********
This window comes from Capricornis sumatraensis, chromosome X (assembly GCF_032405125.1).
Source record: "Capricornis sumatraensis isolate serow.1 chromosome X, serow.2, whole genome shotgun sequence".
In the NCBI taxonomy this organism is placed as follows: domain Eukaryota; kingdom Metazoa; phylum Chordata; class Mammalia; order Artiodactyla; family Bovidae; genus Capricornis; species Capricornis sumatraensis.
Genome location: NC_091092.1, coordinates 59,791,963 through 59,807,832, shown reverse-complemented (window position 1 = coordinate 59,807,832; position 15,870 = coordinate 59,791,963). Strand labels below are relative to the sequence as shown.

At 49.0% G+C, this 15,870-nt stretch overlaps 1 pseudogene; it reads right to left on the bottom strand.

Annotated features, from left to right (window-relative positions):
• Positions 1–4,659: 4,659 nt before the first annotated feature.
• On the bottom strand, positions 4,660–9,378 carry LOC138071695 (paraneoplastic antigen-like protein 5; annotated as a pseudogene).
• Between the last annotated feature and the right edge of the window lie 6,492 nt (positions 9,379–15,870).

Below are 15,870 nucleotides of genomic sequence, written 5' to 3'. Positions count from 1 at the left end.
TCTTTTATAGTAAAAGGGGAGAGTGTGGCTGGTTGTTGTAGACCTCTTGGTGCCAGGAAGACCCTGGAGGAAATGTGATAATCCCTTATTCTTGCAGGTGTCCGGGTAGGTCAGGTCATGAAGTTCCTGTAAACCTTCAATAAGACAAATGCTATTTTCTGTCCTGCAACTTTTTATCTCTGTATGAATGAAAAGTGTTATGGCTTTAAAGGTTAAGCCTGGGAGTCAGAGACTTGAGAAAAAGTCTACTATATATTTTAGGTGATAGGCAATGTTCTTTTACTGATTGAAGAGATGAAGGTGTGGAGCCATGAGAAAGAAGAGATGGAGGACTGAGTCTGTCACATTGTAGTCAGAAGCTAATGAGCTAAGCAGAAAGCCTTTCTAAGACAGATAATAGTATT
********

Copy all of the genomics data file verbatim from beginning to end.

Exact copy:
This window comes from Capricornis sumatraensis, chromosome X (assembly GCF_032405125.1).
Source record: "Capricornis sumatraensis isolate serow.1 chromosome X, serow.2, whole genome shotgun sequence".
In the NCBI taxonomy this organism is placed as follows: domain Eukaryota; kingdom Metazoa; phylum Chordata; class Mammalia; order Artiodactyla; family Bovidae; genus Capricornis; species Capricornis sumatraensis.
Genome location: NC_091092.1, coordinates 59,791,963 through 59,807,832, shown reverse-complemented (window position 1 = coordinate 59,807,832; position 15,870 = coordinate 59,791,963). Strand labels below are relative to the sequence as shown.

At 49.0% G+C, this 15,870-nt stretch overlaps 1 pseudogene; it reads right to left on the bottom strand.

Annotated features, from left to right (window-relative positions):
• Positions 1–4,659: 4,659 nt before the first annotated feature.
• On the bottom strand, positions 4,660–9,378 carry LOC138071695 (paraneoplastic antigen-like protein 5; annotated as a pseudogene).
• Between the last annotated feature and the right edge of the window lie 6,492 nt (positions 9,379–15,870).

Below are 15,870 nucleotides of genomic sequence, written 5' to 3'. Positions count from 1 at the left end.
TCTTTTATAGTAAAAGGGGAGAGTGTGGCTGGTTGTTGTAGACCTCTTGGTGCCAGGAAGACCCTGGAGGAAATGTGATAATCCCTTATTCTTGCAGGTGTCCGGGTAGGTCAGGTCATGAAGTTCCTGTAAACCTTCAATAAGACAAATGCTATTTTCTGTCCTGCAACTTTTTATCTCTGTATGAATGAAAAGTGTTATGGCTTTAAAGGTTAAGCCTGGGAGTCAGAGACTTGAGAAAAAGTCTACTATATATTTTAGGTGATAGGCAATGTTCTTTTACTGATTGAAGAGATGAAGGTGTGGAGCCATGAGAAAGAAGAGATGGAGGACTGAGTCTGTCACATTGTAGTCAGAAGCTAATGAGCTAAGCAGAAAGCCTTTCTAAGACAGATAATAGTATT